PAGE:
Tuesday Jul 24, 2007

Community Contributions to BrandZ

"BrandZ" is the OpenSolaris project name for a framework which allows non-Solaris applications to run in Solaris Containers. This framework exists in OpenSolaris, and is planned for the next release of Solaris 10 (real soon now).

Solaris Containers for Linux Applications is the first implementation in the BrandZ framework, and runs Red Hat and CentOS applications. In addition, non-Sun members of the OpenSolaris community have begun contributing new code to BrandZ. Albert Lee has demonstrated the ability to create a Debian zone.

Also, Wei Shen is leading an effort to enable 64-bit apps to run in Linux-branded Containers.

Tuesday Apr 03, 2007

YACUZ: Package-independent zones

Here is Yet Another Creative Use of Zones:

Overcoming some obstacles that developers face when using Solaris Containers (aka Zones), Doug Scott documented a method of building a zone which will never be patched from the global zone. In other words, when a patch is applied to the global zone, it will not be applied to a zone built using this method, even if the patch is for a package which is marked ALLZONES=true.

Normally, a package with that parameter setting will require that the package be installed in all zones, and patched consistently in all zones. Branded zones, also called 'non-native zones,' are exempt from that rule. Branded zones allow you to create a zone which will run applications meant for another operating system or operating system version. The first official brand is 'lx'. An lx-branded zone can run most Linux applications.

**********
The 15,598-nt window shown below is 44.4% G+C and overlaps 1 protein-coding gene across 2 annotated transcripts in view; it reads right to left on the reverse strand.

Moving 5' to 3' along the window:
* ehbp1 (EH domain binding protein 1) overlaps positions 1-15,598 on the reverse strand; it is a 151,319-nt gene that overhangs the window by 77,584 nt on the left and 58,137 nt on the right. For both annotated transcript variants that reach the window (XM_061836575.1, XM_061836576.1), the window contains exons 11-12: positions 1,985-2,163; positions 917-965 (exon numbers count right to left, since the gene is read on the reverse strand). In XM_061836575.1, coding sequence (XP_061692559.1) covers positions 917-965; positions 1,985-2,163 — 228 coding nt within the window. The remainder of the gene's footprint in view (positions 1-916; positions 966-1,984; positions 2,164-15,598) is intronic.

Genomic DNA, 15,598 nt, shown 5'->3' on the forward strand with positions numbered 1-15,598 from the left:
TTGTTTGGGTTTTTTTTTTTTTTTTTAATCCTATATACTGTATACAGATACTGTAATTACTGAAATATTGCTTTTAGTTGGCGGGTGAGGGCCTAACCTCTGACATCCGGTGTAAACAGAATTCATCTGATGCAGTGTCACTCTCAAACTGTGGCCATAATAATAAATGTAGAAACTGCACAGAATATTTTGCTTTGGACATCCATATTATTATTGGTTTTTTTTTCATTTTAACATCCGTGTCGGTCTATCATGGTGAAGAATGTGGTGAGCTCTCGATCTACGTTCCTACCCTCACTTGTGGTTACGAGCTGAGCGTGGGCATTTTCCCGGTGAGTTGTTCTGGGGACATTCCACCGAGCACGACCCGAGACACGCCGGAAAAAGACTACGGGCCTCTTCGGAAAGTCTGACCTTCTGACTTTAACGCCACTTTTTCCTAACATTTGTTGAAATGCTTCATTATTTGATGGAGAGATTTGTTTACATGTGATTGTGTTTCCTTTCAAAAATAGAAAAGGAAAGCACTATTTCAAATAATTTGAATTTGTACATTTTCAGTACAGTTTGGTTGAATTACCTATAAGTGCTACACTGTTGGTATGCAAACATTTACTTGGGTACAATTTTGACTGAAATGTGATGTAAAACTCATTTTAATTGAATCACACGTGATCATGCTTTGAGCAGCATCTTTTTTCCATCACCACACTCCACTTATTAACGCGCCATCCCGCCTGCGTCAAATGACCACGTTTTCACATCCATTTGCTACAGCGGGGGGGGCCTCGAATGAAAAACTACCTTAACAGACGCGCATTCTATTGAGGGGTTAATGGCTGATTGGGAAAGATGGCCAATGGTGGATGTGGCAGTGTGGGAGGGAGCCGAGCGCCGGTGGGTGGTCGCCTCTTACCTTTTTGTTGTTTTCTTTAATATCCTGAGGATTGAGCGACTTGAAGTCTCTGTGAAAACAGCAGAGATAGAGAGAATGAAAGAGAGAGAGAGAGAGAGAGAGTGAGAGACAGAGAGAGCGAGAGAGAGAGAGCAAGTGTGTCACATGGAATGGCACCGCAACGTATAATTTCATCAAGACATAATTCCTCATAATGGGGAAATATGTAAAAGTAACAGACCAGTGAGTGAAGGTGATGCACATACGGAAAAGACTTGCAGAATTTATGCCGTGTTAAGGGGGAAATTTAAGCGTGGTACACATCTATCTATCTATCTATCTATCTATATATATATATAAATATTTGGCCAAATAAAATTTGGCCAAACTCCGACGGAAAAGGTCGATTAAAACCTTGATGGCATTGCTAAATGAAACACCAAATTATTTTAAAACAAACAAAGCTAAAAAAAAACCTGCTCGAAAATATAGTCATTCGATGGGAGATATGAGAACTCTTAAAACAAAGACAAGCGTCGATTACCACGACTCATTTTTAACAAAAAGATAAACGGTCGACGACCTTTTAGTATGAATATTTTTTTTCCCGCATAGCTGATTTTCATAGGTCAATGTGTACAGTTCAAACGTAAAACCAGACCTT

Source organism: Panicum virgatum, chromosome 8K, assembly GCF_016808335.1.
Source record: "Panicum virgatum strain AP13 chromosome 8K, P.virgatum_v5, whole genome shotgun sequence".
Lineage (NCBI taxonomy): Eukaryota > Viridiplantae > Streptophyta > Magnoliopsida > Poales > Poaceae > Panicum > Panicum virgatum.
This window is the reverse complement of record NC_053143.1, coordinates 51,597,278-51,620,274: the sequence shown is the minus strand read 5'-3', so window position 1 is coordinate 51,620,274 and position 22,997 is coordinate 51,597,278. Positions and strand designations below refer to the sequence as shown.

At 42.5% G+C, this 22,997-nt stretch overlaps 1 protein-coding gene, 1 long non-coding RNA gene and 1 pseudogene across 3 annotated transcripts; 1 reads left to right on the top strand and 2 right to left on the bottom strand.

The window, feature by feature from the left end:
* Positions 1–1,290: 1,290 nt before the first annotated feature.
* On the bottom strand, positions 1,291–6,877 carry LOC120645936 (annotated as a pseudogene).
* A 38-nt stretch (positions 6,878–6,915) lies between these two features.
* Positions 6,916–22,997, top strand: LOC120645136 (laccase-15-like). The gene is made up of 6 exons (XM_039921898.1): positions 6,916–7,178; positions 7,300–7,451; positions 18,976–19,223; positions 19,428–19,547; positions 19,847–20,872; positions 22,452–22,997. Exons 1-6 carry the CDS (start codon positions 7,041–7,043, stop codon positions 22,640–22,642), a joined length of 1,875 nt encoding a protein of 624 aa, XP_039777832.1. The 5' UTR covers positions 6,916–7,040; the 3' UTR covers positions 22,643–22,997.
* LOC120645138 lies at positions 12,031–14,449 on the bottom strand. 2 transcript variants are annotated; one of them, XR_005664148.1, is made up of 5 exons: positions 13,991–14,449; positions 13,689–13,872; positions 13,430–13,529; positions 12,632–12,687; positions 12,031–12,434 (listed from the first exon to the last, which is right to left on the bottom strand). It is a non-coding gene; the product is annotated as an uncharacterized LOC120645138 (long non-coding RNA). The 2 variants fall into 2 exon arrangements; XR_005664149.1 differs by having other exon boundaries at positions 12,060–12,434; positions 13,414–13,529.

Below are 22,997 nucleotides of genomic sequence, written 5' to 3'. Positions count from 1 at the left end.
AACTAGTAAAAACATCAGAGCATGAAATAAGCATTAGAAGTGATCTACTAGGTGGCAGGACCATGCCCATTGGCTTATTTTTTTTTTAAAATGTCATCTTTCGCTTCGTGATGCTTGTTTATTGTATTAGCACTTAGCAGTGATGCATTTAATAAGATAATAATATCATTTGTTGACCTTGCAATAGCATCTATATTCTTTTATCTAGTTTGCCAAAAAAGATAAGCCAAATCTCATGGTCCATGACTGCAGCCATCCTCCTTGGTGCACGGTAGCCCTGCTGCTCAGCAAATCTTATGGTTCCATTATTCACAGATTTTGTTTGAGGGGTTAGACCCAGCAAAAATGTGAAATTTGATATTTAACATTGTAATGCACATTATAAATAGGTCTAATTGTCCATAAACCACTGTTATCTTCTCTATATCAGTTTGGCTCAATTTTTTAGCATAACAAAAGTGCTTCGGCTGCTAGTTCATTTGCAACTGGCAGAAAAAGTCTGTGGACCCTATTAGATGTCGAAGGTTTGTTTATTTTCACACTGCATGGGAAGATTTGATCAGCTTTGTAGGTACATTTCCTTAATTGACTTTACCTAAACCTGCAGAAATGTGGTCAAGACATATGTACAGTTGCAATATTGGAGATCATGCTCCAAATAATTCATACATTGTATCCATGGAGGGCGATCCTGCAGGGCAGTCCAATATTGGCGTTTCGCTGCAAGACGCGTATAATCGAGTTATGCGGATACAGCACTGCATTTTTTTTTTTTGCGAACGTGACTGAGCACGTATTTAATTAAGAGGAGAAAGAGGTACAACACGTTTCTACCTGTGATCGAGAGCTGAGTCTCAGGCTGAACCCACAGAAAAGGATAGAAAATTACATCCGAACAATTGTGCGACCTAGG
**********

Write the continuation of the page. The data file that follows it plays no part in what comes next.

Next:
Note that this method would not be supported by Sun for the following reasons:

  1. It uses the BrandZ framework, which is available via OpenSolaris, but not yet supported by Sun.
  2. It requires you to edit system files which you shouldn't edit; the syntax of those files can change.
  3. Eventually, a patch will modify the kernel and libc (or other kernel-dependent libs) in such a way that they will be incompatible with the cbe-branded zone. Some patches must be applied manually to keep this cbe-branded zone synchronized with the global zone.

Also, note that a zone built like that will no longer benefit from one of the key advantages of zones: management simplicity. You must figure out which patches must be applied to a cbe-branded zone.

However, if those don't bother you, or if you want to learn more about how zones really work, take a look: http://www.opensolaris.org/os/project/xfce/building_xfce/brandzbuild/

About

Jeff Victor writes this blog to help you understand Oracle's Solaris and virtualization technologies.

The views expressed on this blog are my own and do not necessarily reflect the views of Oracle.

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